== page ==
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Blood and Thunder: An Epic of the American West

Blood and Thunder: An Epic of the American West, written by Hampton Sides, is a wonderful biography of the legendary Christopher “Kit” Carson (1809-1868). But it is also much more.

Blood and Thunder - Hampton Sides

America’s wild west was full of many interesting characters, and Kit Carson is near the top of the list of most iconic. Starting out as a meager saddle-works apprentice, Carson quickly moved on to become an expert trapper and military man. Traveling thousands of miles on horseback, he crossed paths with many important military and political leaders. Sides intersperses biographical information on many of these people: James K. Polk, Senator Tom Benton, Stephen Kearney, James Harvey Simpson, Colonel John Washington, and John C. Fremont among others.

Much of Kit Carson’s mystique is centered around his violent interactions with various Indian tribes. This includes many atrocities but also includes many friendly relations. Carson ended up in many situations where he had to fight and when he did, it was often to great success. Tribal relations with the expanding United States was greatly troubled, but Carson took each situation as it came and largely wanted everyone to get along.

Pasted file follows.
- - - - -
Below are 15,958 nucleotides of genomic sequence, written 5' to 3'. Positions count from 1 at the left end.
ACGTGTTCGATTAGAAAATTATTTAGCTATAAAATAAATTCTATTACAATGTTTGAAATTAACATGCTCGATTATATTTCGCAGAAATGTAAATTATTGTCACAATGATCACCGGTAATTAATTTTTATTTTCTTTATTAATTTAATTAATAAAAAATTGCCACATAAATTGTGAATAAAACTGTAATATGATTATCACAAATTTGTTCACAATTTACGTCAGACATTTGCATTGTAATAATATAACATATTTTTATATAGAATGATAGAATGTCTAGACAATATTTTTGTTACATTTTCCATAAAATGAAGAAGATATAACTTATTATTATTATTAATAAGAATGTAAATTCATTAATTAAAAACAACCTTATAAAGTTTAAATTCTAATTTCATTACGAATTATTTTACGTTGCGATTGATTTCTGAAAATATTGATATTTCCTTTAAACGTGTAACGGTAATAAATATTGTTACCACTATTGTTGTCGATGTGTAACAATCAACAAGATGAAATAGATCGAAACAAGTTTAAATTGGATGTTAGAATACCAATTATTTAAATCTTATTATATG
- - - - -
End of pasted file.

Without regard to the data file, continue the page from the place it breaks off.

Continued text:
Sides describes the many battles with Indians in vivid detail, yet it is difficult to fully fathom how wild and dangerous the west was at this time. One of the saddest situations is when the elder of the Navajo, Narbona, is killed because of a gross misunderstanding about an allegedly stolen horse.

Blood and Thunder: An Epic of the American West truly lives up to being an “epic”. Western history is full of harrowing tales, true situations that would be difficult to make up. As a biography of Kit Carson it is top notch. With all the additional side tales and characters, Hampton Sides provides an amazing read that I’d recommend to anyone interested in America’s west.

The book ends with a beautiful story of the Navajo forming a circle around a young coyote. The circle of people move closer and closer, trapping the scared pup. They eventually release him unharmed. Then General Sherman arrives, informing the tribe they will have a reservation on their ancestral lands. These lands are to the west, in the direction the coyote ran off.